The Tax Increment Financing Act is in Chapter 311 of the Texas Tax Code.

According to the Texas Comptroller, tax increment financing is a “method local governments can use to pay for improvements that will draw private investment to an area. Tax increment financing isn’t a new tax; instead, it redirects some of the ad valorem tax from property in a geographic area designated as a Tax Increment Reinvestment Zone (TIRZ) to pay for improvements in the zone. Tax Code Chapter 311 governs tax increment financing.

Future tax revenues from each participating taxing unit that levies taxes against a property are used to pay for the cost of improvements to an area. Each taxing unit may dedicate all, a portion of, or none of the tax revenue that is attributable to increased property values brought about by improvements within the reinvestment zone. The additional tax revenue received from the affected properties is referred to as the tax increment. Each taxing unit determines what percentage of its tax increment, if any, it will commit to repayment of the cost of financing the public improvements.

Only a city or county may initiate tax increment financing. Tax increment financing requires the governing body of a city to create a Tax Increment Reinvestment Zone (TIRZ). The governing body of a city by ordinance may: designate a contiguous or noncontiguous geographic area (a) within the corporate limits of a municipality; (b) in the extraterritorial jurisdiction of the municipality, or (c) in both to be a reinvestment zone. The designation of an area that is wholly or partly located in the extraterritorial jurisdiction of a municipality is not affected by a subsequent annexation of real property in the reinvestment zone by the municipality.

Once a city begins the process of establishing a tax increment financing reinvestment zone, other taxing units may consider participating in the zone.”


The original purpose of TIRZs was to incentivize development in blighted urban areas. In fact, the first sentence on the City’s “Redevelopment & TIRZ” webpage states: “The Redevelopment Division for the City of El Paso promotes efforts that eliminate urban blight, by promoting infill development, redevelopment, rehabilitation and historic preservation.”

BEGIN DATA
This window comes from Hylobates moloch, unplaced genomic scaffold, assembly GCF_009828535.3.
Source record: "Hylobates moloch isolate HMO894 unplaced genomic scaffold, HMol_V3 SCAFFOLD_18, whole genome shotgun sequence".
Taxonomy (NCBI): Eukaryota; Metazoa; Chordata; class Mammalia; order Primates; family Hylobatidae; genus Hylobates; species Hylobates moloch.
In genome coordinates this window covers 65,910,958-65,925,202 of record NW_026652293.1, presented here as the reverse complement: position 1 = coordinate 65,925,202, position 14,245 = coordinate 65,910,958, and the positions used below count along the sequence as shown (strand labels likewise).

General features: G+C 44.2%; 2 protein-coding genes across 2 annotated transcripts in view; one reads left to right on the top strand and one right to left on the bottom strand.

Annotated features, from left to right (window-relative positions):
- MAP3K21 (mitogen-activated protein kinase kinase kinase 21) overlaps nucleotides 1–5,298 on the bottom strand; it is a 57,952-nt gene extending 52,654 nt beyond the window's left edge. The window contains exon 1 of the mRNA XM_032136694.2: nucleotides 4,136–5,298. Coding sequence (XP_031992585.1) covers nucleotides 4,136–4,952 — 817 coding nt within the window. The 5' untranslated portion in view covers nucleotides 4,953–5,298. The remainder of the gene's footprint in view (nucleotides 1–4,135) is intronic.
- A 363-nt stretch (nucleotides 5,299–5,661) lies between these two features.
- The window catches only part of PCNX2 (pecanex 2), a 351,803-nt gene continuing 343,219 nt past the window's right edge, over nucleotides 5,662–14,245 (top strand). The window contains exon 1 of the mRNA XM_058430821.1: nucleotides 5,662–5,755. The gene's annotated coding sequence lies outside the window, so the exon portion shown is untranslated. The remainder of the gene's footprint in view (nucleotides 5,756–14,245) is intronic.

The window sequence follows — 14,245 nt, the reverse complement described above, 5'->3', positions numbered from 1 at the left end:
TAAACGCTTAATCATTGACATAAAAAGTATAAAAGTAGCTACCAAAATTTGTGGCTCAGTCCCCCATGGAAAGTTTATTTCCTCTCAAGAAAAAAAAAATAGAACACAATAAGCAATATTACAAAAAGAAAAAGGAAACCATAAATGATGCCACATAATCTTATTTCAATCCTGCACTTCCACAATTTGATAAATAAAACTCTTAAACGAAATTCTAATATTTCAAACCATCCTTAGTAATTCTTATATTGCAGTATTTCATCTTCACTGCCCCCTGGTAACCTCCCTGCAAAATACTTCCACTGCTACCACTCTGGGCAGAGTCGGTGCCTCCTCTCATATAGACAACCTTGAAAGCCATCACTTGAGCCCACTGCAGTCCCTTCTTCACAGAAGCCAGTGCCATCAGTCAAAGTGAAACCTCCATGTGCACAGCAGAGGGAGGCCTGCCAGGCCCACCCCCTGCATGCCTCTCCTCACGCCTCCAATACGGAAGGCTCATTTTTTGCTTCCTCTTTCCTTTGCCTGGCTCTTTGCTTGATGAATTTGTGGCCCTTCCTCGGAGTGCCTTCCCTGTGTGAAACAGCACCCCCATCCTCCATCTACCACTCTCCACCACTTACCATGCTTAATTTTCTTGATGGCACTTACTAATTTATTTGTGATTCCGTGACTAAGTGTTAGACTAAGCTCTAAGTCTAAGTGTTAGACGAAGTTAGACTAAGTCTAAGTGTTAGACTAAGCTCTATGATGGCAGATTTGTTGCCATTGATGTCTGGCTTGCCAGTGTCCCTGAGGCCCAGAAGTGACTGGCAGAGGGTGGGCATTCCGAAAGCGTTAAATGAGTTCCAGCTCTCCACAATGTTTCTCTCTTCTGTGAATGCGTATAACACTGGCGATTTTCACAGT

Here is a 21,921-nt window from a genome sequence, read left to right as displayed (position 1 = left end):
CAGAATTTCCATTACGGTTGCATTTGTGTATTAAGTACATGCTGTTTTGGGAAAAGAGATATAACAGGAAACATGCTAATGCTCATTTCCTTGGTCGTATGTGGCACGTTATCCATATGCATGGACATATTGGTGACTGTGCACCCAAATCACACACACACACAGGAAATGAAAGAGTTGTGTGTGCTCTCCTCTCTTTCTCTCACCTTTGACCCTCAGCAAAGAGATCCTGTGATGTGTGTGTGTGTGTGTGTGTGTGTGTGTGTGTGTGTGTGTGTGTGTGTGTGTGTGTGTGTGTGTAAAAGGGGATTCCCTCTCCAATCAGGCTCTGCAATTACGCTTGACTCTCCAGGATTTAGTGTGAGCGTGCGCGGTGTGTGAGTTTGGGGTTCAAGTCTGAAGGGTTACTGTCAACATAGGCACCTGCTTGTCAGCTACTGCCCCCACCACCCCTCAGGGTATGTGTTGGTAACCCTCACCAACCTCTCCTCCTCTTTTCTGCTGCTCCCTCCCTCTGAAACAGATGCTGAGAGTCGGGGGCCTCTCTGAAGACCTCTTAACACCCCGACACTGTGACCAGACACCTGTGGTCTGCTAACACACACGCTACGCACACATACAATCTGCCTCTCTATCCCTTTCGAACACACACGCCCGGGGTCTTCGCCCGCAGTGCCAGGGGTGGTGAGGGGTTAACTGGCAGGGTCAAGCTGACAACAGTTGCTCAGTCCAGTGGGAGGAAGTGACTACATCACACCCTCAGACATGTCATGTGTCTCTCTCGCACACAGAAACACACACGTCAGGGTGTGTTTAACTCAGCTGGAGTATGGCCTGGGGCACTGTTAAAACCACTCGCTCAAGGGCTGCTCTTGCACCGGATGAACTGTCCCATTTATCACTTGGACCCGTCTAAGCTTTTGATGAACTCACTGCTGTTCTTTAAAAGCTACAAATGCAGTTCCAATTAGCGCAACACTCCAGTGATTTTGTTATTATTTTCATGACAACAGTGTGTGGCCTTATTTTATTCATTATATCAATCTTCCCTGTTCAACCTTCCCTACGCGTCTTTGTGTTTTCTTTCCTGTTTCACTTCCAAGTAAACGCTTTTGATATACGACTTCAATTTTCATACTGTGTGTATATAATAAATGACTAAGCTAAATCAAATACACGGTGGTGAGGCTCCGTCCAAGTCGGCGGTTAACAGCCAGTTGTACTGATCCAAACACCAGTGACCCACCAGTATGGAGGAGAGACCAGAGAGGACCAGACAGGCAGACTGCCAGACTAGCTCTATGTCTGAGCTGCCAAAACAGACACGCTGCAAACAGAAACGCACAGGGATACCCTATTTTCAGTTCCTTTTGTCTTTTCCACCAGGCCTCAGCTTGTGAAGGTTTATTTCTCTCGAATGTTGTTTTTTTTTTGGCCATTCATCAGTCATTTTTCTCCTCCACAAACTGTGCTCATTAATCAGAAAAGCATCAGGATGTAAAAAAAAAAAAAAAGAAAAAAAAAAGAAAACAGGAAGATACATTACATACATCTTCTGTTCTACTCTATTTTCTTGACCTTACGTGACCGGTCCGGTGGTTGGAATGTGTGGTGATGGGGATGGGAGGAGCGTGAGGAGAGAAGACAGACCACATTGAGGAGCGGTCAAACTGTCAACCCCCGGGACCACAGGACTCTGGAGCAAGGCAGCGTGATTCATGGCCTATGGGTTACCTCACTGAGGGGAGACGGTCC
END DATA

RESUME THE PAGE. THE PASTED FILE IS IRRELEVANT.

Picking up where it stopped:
The City of El Paso has created 14 TIRZs, most of which lie far away from areas of urban blight.

According to the City, these 14 TIRZs produce $2,750,000 in revenue and maintain a current balance of $4,490,000. Those are funds that would normally go into City coffers in the form of tax revenue but are instead “reinvested” in the infrastructure of their respective areas.

Until recently, elite local developers easily bought our City representatives with a few thousand dollars of campaign donations and other goodies. In return, the representatives voted to establish TIRZs in open space, enabling these investors to redirect their taxable revenue into their private development projects.

TIRZ13 is the largest TIRZ ever created in El Paso and lies at the top center of the map above. The vast open space there will be developed by Paul Foster and his business partner, who will receive an enormous discount on their City property tax for 50 years that is worth hundreds of millions of dollars.

You and I are the chumps who pay 100% of our property tax every year.

But certain developers get to “reinvest” a significant portion of their tax burden into their own properties while doing nothing to address urban blight.

This salient fact is completely lost on our local media, which report the benefits of TIRZs without providing any critical perspective.

Ultimately, it is the taxpayers at large who have to pay higher taxes in order to replace much of the uncollected revenue, even as we are told by City authorities that TIRZs are beneficial and provide jobs, etc.

Recognizing the abuse, the newer representatives on City Council have begun to curtail and eliminate TIRZs that are a burden to the taxpayers, including TIRZ10A.

Our State Delegation should be working to eliminate TIRZs in open space but have so far refused to act.


On October 14, the Community First Coalition will host a panel discussion on TIRZs at the Chamizal Community Center at 2119 Cypress Avenue from 11:00am to 1:00pm.

We do not know who will be invited speak and what credentials they will have, but we encourage everyone to attend.